Brexit: So what do we do now?

Posted by Bruce Potter, 9th April 2019

Brexit preparation while sailing unchartered political waters

The view from Bruce Potter, Chairman of Blake Morgan.

Amidst the sound and fury of a full scale leadership challenge inside the Conservative Party (let alone the postponed parliamentary vote and possible no confidence votes) what can a business do to prepare for any permutation of deal/no deal/transition/no transition/suspension of Article 50/WTO or any combination of any of them?

A calmer view says that we do now have a significant and weighty withdrawal agreement with lots of transitional detail and an accompanying political declaration.  Yes those documents are not approved by Parliament, and could be rejected in whole or part so what can you do?

While the temptation is to keep saying “Keep Calm and Carry On” time is marching on and with Brexit potentially less than four months away and even HMRC now acknowledging a no deal is possible, the new slogan should probably be “Keep Calm and start preparing for a No Deal”.

Practically the risk assessment of a no deal will differ from business to business but a simple starting point is to test your business in three key business domains.

  • Supplies, Suppliers and Production; can your immediate supply chain survive temporary or medium term disruption?  Can you mitigate those risks e.g. by setting up alternate supply arrangements or stockpiling key supply components?  Do you/must you/should you alert key customers you are taking those steps?  If there are lead times for new suppliers to start replacement contracts they need to be mapped and possibly finance arranged to help fund extra stock levels (see below).   Should you review production levels if there is going to be even temporary disruption, what are the key dates for management to review production in the first half of 2019?
  • Employees and other key staff resources; colleagues from the Employment and Immigration team at Blake Morgan have just updated their views on this area, but our earlier advice to understand which staff could be affected, to reassure them, and help them clarify their status remains a priority.  As our article makes clear, times to sort out status may be much shorter than under an orderly Brexit.  Practically in a full employment workforce there may also be the need to offer extra financial incentives for anxious employees to stay with you.  In the short to medium term they will be very difficult to replace.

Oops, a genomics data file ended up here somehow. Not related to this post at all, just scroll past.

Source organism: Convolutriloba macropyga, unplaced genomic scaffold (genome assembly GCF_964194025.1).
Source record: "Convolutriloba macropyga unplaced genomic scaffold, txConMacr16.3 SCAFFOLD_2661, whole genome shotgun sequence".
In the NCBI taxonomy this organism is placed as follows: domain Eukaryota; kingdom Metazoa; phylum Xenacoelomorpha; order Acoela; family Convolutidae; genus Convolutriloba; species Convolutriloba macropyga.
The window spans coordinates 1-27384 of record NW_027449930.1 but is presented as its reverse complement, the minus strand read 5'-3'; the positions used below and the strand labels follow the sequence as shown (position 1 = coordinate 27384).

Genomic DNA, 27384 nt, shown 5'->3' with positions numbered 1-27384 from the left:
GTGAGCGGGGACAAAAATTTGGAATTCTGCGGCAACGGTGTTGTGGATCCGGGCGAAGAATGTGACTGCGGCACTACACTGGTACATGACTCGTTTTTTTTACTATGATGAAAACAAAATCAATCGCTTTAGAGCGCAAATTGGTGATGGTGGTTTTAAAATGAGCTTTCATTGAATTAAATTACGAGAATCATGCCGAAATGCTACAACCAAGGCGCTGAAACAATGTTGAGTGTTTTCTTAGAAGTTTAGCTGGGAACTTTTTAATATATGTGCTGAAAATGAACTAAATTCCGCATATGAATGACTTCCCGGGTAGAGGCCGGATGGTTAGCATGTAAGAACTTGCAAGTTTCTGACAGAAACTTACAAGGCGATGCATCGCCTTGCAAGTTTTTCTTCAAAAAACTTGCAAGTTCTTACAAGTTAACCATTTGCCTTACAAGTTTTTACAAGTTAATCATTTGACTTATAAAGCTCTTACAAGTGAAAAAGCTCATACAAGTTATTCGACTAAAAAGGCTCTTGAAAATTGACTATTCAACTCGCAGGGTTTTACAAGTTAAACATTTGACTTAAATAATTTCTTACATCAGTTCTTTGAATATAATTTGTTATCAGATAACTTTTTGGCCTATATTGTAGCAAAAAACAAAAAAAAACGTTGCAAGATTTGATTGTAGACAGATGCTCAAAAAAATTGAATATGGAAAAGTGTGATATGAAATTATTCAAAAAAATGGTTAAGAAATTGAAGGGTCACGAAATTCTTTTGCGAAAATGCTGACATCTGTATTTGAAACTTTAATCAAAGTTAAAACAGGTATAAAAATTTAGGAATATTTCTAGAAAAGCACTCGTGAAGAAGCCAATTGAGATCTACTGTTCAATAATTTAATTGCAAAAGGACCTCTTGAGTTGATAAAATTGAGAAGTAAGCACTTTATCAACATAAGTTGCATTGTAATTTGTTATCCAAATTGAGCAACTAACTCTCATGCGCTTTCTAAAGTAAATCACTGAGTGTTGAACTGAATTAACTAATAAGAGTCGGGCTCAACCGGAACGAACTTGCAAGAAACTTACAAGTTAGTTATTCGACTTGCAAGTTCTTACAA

• Financial Resources; do you have the available cash or borrowing facilities to support your business through a temporary disruption to normal trade?  We saw earlier this year (seems a long time ago now!) that even a few days of adverse winter weather can disrupt business seriously, so how would you mitigate a few weeks or months of disrupted sales and production?  Such financial support may well be forthcoming but is more likely to be available (and adequate) if you have well developed realistic contingency plans for managing all the risks mentioned above, and for a recovery programme from those shocks.

Our Brexit guide outlines some of the key areas that you may wish to consider and take action on now to take advantage of the autonomy that the UK will have when Brexit is finally settled. If you have questions on what Brexit means for your business, email [email protected] and ask our expert legal advisors.

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Brexit Advice

View a video of the chairman, Bruce Potter’s latest advice.

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